Gustavo Gutierrez: Spiritual Writings, Daniel G. Groody (editor), Orbis Books, 2012

Daniel G. Groody (editor), Gustavo Gutierrez: Spiritual Writings, Orbis Books, 2012, 256pp, £12.99, (available from Alban Books).

A review by Frank Regan

Every good theology is founded upon a good spirituality. Theology enables us to talk the talk. Spirituality energises us to walk the walk. Faith, the gracious gift by which we know ourselves loved by God, precedes all. Faith illumines the mind to know what we believe and moves the heart to practice our Faith, committing ourselves totally for the life of the world, life in abundance.

 
The theology of liberation (TL) is a theology, a talking about God, rooted in the journeying of the poor and the mystical tradition. It is the practice of social transformation and community prayer and celebration in the midst of a world straining to know who God is and what God’s mysterious plan is. Its method is: See the reality; Judge it, bringing to bear our Gospel values; Act on what we see motivated by our values. The method is our spirituality, as Edward Schillebeeckx pointed out thirty years ago.
I was less than a year in Peru when Gustavo Gutierrez gave his first lecture on the Theology of Liberation. The following month, August 1968, he travelled to Medellin, Colombia as peritus to the Episcopal Conference of Latin America. The bishops were meeting in order to translate, as it were, Vatican II into a pastoral language and practice for Latin America. They issued documents on Peace, on Poverty in Society and in the Church, and also a letter to the poor of the continent apologising for having preached the Gospel almost totally unmindful of their real situation and almost totally deaf to their groaning for liberation.
They announced the theme of liberation as a struggle against all those factors which threaten the lives and very humanity of the poor, as the possibility of living in the fullness of life and as an experience of reconciliation with God and freeing from the bonds of sin. The poor themselves were to be the protagonists of their own process of liberation.
Liberation theology is sensitive to the plight and struggle of the poor in the here and now. It meant that one who attempted to make theology had to live close to the poor with the newspaper in one hand and the Bible in the other. Liberation theology is a practical theology, contextual, related to the lives, experience, faith and practice of the poor.
At last we have a volume dedicated to the Spirituality of Liberation (SL) as elaborated by Gustavo Gutierrez, father of Liberation Theology. It speaks of the God of life, the option for the poor, Christ who announces the Reign for the life of the world, the Spirit at the heart of the community.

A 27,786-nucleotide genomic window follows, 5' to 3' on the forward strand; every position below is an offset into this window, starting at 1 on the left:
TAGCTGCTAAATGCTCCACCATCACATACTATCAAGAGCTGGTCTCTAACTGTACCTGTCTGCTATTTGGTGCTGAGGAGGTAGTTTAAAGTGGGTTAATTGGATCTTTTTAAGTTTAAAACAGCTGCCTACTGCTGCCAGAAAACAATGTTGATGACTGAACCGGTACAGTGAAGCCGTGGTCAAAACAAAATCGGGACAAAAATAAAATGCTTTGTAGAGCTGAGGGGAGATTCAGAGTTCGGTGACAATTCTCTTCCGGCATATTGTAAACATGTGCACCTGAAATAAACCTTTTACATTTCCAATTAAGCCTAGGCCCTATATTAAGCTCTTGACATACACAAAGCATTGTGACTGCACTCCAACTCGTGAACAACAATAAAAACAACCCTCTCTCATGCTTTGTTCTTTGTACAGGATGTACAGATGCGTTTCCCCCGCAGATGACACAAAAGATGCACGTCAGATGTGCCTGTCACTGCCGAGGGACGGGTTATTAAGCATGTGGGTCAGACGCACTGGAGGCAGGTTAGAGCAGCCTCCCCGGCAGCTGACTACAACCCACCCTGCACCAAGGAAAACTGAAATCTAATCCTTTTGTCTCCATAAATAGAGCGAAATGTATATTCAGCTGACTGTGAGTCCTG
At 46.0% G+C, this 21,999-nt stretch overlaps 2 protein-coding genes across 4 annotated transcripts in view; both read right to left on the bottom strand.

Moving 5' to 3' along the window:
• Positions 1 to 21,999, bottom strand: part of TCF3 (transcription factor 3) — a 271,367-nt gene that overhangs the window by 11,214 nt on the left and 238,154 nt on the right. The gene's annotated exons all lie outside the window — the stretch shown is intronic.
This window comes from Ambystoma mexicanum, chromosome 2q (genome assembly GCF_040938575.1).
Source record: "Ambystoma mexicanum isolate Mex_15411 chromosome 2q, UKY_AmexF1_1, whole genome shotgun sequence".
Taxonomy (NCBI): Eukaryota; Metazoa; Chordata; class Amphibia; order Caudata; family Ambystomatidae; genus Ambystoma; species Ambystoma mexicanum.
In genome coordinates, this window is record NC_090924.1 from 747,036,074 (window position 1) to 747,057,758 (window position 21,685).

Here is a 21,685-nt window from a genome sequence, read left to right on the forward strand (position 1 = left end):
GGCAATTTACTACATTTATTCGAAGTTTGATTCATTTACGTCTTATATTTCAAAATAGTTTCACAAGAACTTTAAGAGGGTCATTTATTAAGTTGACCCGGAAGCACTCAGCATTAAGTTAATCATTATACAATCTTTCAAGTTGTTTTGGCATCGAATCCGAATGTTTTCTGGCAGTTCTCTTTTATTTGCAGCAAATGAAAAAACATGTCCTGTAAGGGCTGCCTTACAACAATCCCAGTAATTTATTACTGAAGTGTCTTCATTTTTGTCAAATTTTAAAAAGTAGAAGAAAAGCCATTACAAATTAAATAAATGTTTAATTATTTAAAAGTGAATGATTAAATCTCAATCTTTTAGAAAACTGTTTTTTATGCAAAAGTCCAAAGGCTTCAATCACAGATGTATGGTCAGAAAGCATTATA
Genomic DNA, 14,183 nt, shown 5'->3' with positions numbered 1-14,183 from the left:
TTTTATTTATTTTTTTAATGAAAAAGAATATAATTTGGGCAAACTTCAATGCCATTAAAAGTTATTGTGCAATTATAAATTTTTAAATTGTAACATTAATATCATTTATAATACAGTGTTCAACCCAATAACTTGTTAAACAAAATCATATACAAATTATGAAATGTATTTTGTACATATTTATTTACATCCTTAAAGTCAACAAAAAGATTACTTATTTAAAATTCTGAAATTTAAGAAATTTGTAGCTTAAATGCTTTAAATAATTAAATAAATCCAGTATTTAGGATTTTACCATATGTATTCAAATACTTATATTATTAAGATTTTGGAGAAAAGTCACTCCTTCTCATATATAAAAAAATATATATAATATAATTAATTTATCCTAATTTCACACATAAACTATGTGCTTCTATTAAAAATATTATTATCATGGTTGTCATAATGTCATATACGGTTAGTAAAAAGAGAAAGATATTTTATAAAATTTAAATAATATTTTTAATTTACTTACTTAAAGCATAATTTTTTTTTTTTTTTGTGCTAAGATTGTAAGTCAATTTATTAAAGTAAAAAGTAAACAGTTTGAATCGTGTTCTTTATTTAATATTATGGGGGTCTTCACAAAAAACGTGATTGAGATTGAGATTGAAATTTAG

Briefly, the book has a Trinitarian organisation. The first section deals with the personal encounter with the Jesus who walked the roads of Galilee. To meet with him is to begin the spiritual journey which finds its historical density in the lives of the poor. In this section we read of the relationship between politics and mysticism. In the light of that, the bishops at Puebla (1980) could say that political commitment in favour of the poor is a way of rendering worship to God.
The second section is about knowing God in God’s mystery, intimately. The process begins and is sustained in silence, for that is the language of God.
The third section is about life “according to the Spirit” who urges us to follow Christ in bringing about and waiting for the Reign of God. The Spirit wafts where she will and is a Spirit of oneness. According to the Spirit we discover the unity of gratuity and justice, the unity of salvation history and human history, the unity of contemplation and action and the unity of the universality of God’s love and of God’s preferential option for the poor.
Gutierrez always spoke of spirituality as a global vision which encompassed all of human life and history. He always added that it was an experience of joy.
This is a book to be prayed on. It will move us once again to drink from our own wells and to savour the presence of a God of life who cannot be narrowed to within the confines of our own sectarian parameters.
Frank Regan